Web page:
But what was the need for you to be there at all?”
This is the overwhelming question any woman is asked for any act of minor or major infraction in public space. A few weeks ago, some women friends and I were at Park Street in Kolkata close to midnight. The streets were well-lit and there were several people around, including the book-sellers shutting up for the night, delighted by a late-night sale when my friend bought all the copies of a magazine for which she had written a feature.
We had hung out at a nightclub, listening to the music and watching people in the dim light. We could have had some random conversations, as often happens, in places like these. Had we not had a car, we could have accepted a lift from someone whom we had just had a conversation with. Much like Suzette Jordan did in February last year. Of course, it’s risky, but eating raw vegetables is risky — you might get a brain worm; crossing the road is risky — you might get hit by a car.
And yet when women step out into public space, especially without a purpose, the question hanging over our heads always is, “Do we really need to be there?” and it’s corollary, “Is the risk too much?”
Even in feminist conversations the “was this a good idea” question raises its head. In April 2009, a young woman, an international student in Mumbai, went to a flat in the city with a few young men whom she had met and hung out with twice and who had been introduced to her by a friend. This was where these men, along with some others, drugged and assaulted her. This particular case invoked a variety of conversations that questioned the choices the young woman made pointing to her inability to recognise the danger signals. Earlier, when two NRI women were molested by a group of men in Juhu in Mumbai on New Year’s eve of 2008, one writer suggested that women from outside the city were being harassed more because they did not know the codes and hence did not sense the danger.
But before we ask, “she did WHAT?” or “she went WHERE?” in tones of mingled horror and astonishment at what we assume is the lack of forethought and a presence of stupidity that accompanies any act that might be seen as risky (and increasingly a walk on the street after dark might be that), it might be useful to pause. To pause and think of all the times we did something that had gone wrong, and would have been called “unnecessarily risky”.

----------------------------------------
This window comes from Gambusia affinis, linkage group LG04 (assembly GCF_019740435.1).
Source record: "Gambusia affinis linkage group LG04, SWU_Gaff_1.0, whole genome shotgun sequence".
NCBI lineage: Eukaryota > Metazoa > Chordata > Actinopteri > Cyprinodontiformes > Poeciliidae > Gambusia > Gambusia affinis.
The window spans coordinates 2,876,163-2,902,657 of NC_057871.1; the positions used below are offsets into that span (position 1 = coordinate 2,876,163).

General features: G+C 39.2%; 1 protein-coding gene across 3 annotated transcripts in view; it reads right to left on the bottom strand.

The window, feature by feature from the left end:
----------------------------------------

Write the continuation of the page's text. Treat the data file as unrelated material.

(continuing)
Speaking for myself, there was the time when a group of us missed the last train home one night in over-zealous preparation for a college festival. In riotous glee we headed to Marine Drive and hung out there as long as we could, then went to an all-night coffee shop in a nearby hotel where we had, I think, two cups of coffee among half a dozen of us, since it was all we could afford. Or the times when one has walked late at night in the city, taken a rickshaw or a taxi home.
Or indeed when a friend of a friend escorted one home. All of these acts are now often the subject of happy nostalgia since we had such fun. But, in relation to the possibility of sexual assault, all of these could be cast as risky propositions. On the other hand, if we are to look at statistics of sexual assault, then being in one’s own home is perhaps the most risky of all. But it is public space, not the home where women are seen to be at risk. Women’s actions which might be cast as “risky behaviour” are often seen as stupid, especially when they appear to be for no reason at all, to simply have fun. And yet I would argue that fun for women has a radical subversive potential.
Suggesting that it is acceptable to take risks in order to have fun transforms the terms of the debate. It places women’s engagement with their cities in a space which is ambiguous and most importantly unregulatable. A premium on fun focuses on the possibility of pleasure rather than the threat of danger. Fun is important because it is so incendiary, bringing forth accusations of not just frivolousness but also immorality.
It is my contention that if we, in fact, locate the debate on risk, women and the city within the politics of fun, we might find ourselves asking very different and more nuanced questions. Instead of asking why women take risks, we might query why actions such as a simple walk on a street are risky at all? Instead of asking why women appear to act against “common sense” we might ask why women may not have fun?
Ironically, globalisation has made some risks such as those related to international ﬁnance very sexy, while walking on the streets for women has become ever more taboo and too risky.
A Bambaiya phrase that young women in Mumbai use to describe their friends or peers who are rebellious is “usko bahut daring hai” (she has guts) and their tone is admiring not derogatory. This suggests that young women implicitly recognise that there is pleasure to be found in transgression. What women need then is the right to ‘dare’, to take chosen risks, in an environment where their ‘daring’ is recognised and celebrated.
The author teaches at the Tata Institute of Social Sciences and is co-author of Why Loiter? Women and Risk on Mumbai Streets
But what was the need for you to be there at all?”
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